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Discretio in Middle English Spiritual Advice, c. 1350–1450


This dissertation shows how the "discernment" discourse in late medieval England shaped the form of thought and the form of life for enclosed religious, and how laypeople in their turn used it in the same way. The term discretio, latinate and monastic in origin, was already centuries old by the time it began to be used to sharpen specific technical definitions in vernacular contemplative advice. Additionally, it had a double meaning in these texts: a monastic sense, which I call "ascetic prudence," or the moderation of ascetic exercises; and a visionary sense, discretio spirituum, a spiritual gift that helps individuals trace the source of their impulses and visions. In both of these applications, the mechanism of discretio differed depending on who was using it. When others like spiritual directors and theologians used signs to test a dévot's practices or visions, he used what I call "semiotic evaluation" or "semiotic discernment"; when the dévot him- or herself tracked the trajectory of internal impulses or mindset, he or she used what I call "hermeneutic evaluation" or "hermeneutic discernment." Middle English contemplative texts used both of these mechanisms to teach their audiences the proper form of thought and the proper form of life, though they usually did not name discretio explicitly (though occasionally translating it as discrecyon or wis).

More importantly, these texts reframed discretio for a wider audience. Rather than describing a purely self-directed spiritual gift, discretio represented in the newer context of the papal schism and various continental heresies a way for spiritual directors to test and delimit the spiritual authority of their advisees and readers. Clerically-authored works like The Scale of Perfection, The Chastising of God's Children, The Mirror of the Blessed Life of Jesus Christ, and The Myroure of Oure Ladye demonstrate how this worked for their increasingly mixed religious and lay audiences. Translating discretio from a latinate to vernacular context, however, did not limit it to a discourse of clerical authority. Vernacular readers learned that although they should rely upon their advisor's judgment for maintaining the proper form of life, they ought to regulate their own form of thought. The works of two renowned English female visionaries, Julian of Norwich and Margery Kempe, are cases in point. They show that the late medieval English discernment discourse was unstable and incoherent, and that non-male practitioners could use it as a tool to think through theological problems and questions of spiritual authority. Ultimately, discretio in Middle English spiritual advice enabled rather than limited vernacular readers' spiritual authority and the literary expression of their sometimes-singular forms of life.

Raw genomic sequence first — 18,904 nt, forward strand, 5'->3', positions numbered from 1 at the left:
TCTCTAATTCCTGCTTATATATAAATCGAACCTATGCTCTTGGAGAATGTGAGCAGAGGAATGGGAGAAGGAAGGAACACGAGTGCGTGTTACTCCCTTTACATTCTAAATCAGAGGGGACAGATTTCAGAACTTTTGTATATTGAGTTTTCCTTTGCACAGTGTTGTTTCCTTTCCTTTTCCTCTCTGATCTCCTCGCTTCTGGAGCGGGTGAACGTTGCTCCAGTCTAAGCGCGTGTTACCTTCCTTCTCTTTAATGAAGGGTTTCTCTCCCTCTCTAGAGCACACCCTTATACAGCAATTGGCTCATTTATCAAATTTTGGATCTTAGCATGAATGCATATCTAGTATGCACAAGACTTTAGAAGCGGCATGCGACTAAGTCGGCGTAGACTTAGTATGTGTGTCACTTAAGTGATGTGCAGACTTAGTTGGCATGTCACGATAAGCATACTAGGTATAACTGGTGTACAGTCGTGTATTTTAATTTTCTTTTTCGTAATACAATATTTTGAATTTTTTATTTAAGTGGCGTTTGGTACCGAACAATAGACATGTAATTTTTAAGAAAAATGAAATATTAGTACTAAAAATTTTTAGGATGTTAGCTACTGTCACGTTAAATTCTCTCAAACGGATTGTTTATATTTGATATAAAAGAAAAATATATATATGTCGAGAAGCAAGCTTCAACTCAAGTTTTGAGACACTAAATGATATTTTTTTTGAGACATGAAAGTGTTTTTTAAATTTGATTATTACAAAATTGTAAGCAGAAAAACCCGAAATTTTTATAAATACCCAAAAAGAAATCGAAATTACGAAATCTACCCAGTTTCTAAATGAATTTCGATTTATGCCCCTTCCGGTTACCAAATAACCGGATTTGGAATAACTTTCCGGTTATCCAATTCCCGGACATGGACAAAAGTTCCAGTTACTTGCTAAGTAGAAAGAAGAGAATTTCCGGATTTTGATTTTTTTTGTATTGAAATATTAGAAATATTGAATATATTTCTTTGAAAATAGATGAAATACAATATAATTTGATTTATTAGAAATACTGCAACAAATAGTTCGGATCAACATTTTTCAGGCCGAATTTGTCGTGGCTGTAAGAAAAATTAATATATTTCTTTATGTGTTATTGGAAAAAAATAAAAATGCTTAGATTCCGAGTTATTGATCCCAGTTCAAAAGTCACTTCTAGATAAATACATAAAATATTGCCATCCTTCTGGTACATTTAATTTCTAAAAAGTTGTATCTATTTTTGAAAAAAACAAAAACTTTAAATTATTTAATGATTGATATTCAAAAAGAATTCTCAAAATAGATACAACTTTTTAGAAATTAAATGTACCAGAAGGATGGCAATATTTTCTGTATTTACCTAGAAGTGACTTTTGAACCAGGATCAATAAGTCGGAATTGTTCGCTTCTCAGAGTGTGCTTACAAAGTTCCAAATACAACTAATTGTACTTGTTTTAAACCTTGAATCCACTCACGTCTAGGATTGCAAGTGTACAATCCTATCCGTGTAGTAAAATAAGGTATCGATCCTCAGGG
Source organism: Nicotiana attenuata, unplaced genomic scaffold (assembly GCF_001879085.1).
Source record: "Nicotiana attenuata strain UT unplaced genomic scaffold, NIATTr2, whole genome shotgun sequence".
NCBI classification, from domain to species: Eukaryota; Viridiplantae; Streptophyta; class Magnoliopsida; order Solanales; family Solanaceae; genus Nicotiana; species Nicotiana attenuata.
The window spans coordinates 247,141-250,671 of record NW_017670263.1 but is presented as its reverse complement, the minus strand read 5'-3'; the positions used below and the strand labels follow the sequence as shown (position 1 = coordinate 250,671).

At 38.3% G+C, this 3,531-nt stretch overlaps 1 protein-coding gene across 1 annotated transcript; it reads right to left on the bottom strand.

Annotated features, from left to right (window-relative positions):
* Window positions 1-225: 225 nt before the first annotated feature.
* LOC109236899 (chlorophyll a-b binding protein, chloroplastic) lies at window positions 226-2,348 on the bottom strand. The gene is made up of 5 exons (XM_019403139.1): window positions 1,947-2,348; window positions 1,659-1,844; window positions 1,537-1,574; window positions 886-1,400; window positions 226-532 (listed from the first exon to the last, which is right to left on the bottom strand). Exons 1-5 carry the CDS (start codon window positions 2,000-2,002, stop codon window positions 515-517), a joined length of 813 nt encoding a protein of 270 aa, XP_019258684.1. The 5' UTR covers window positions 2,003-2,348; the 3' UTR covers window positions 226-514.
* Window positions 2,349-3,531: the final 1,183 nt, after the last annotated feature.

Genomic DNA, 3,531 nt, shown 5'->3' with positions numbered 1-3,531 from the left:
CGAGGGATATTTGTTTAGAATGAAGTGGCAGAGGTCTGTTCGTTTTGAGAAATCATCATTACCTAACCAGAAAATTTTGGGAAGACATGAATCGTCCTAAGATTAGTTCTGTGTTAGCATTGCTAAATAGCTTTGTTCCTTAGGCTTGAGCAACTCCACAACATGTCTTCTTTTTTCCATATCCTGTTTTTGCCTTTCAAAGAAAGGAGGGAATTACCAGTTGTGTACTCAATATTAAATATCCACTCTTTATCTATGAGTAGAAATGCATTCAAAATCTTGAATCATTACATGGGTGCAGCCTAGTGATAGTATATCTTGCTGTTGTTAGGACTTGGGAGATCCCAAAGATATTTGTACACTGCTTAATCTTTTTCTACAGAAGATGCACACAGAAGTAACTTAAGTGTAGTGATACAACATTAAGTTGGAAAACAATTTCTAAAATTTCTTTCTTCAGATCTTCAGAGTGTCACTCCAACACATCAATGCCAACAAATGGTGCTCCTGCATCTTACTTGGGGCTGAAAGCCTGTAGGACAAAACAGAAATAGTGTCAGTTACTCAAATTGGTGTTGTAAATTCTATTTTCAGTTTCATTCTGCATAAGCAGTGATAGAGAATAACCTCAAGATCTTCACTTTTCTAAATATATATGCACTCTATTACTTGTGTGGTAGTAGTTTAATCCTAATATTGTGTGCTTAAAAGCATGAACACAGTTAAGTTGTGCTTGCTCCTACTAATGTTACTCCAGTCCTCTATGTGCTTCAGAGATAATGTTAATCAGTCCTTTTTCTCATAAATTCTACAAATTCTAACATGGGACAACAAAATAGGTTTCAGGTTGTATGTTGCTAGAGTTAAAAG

My introduction explains the state of current scholarship on discretio and explores the historical usage of the Latin term and its translation into Middle English in the thirteenth and early fourteenth centuries. Most scholars characterize discernment as comprised of only discretio spirituum, and describe it as a late medieval male professional (clerical, medical, and inquisitorial) discourse that especially targets female dévots and visionaries, and their spiritual authority. I demonstrate, however, that there is more to the practice than a set of criteria formulated by male professionals for testing the authenticity of others' spiritual experience, which I designate "semiotic evaluation." Early Christian authors like John Cassian and Augustine of Hippo deploy terms depicting the objects of discretio in order to describe the regulation of one's own thought, which I call "hermeneutic evaluation." Early Middle English texts like the Ancrene Wisse and Richard Rolle's Form of Living also use varied terms to describe this self-regulation. These texts set a precedent for late medieval English discernment, which inherits a wider range of valid spiritual authorities.

The first chapter, "Teaching Discretio in Advice for the Contemplative Life," discusses the dissemination of discernment in its dual mechanisms, semiotic and hermeneutic evaluation, through The Scale of Perfection, The Chastising of God’s Children, and The Cloud of Unknowing. The authors of these vernacular works propose different forms of discernment based on readers' presumed level of contemplative expertise. To counteract any misdirected religious enthusiasm in novices or intermediate (Proficient) contemplatives, Hilton in the first part of the Scale and The Chastising of God's Children emphasizes the spiritual director's expertise in semiotic discernment, obedience to which results in the reader's ascetic prudence and maintenance of the correct form of life. The Scale's second part and The Cloud of Unknowing, however, introduce hermeneutic discernment as the Perfect contemplative's self-regulation of thought, the mastery of which is equivalent to the height of contemplation itself. Thus, these latter works argue that hermeneutic discernment confers on the Perfect authority to lead potentially singular lives since correct form of thought leads to the correct form of life.